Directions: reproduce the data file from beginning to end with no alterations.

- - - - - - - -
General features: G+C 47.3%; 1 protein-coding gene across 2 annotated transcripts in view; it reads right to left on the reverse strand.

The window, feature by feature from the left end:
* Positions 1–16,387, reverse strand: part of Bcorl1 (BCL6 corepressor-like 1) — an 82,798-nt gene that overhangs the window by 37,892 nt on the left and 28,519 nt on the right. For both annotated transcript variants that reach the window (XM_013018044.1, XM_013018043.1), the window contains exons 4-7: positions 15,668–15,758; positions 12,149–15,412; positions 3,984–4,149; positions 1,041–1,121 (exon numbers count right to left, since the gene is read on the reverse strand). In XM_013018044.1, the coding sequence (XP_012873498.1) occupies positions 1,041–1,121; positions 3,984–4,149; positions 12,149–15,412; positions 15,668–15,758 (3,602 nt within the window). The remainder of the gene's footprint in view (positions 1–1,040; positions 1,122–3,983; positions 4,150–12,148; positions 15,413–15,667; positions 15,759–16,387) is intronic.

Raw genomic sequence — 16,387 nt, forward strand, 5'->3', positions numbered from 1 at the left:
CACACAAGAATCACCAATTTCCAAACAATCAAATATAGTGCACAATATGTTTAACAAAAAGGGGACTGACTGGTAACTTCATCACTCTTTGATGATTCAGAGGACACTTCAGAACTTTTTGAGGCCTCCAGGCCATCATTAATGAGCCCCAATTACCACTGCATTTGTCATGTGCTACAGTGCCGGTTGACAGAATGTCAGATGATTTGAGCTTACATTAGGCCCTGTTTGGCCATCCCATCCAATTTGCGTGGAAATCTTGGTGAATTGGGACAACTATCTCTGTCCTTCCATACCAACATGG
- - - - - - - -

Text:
General features: G+C 47.3%; 1 protein-coding gene across 2 annotated transcripts in view; it reads right to left on the reverse strand.

The window, feature by feature from the left end:
* Positions 1–16,387, reverse strand: part of Bcorl1 (BCL6 corepressor-like 1) — an 82,798-nt gene that overhangs the window by 37,892 nt on the left and 28,519 nt on the right. For both annotated transcript variants that reach the window (XM_013018044.1, XM_013018043.1), the window contains exons 4-7: positions 15,668–15,758; positions 12,149–15,412; positions 3,984–4,149; positions 1,041–1,121 (exon numbers count right to left, since the gene is read on the reverse strand). In XM_013018044.1, the coding sequence (XP_012873498.1) occupies positions 1,041–1,121; positions 3,984–4,149; positions 12,149–15,412; positions 15,668–15,758 (3,602 nt within the window). The remainder of the gene's footprint in view (positions 1–1,040; positions 1,122–3,983; positions 4,150–12,148; positions 15,413–15,667; positions 15,759–16,387) is intronic.

Raw genomic sequence — 16,387 nt, forward strand, 5'->3', positions numbered from 1 at the left:
CACACAAGAATCACCAATTTCCAAACAATCAAATATAGTGCACAATATGTTTAACAAAAAGGGGACTGACTGGTAACTTCATCACTCTTTGATGATTCAGAGGACACTTCAGAACTTTTTGAGGCCTCCAGGCCATCATTAATGAGCCCCAATTACCACTGCATTTGTCATGTGCTACAGTGCCGGTTGACAGAATGTCAGATGATTTGAGCTTACATTAGGCCCTGTTTGGCCATCCCATCCAATTTGCGTGGAAATCTTGGTGAATTGGGACAACTATCTCTGTCCTTCCATACCAACATGG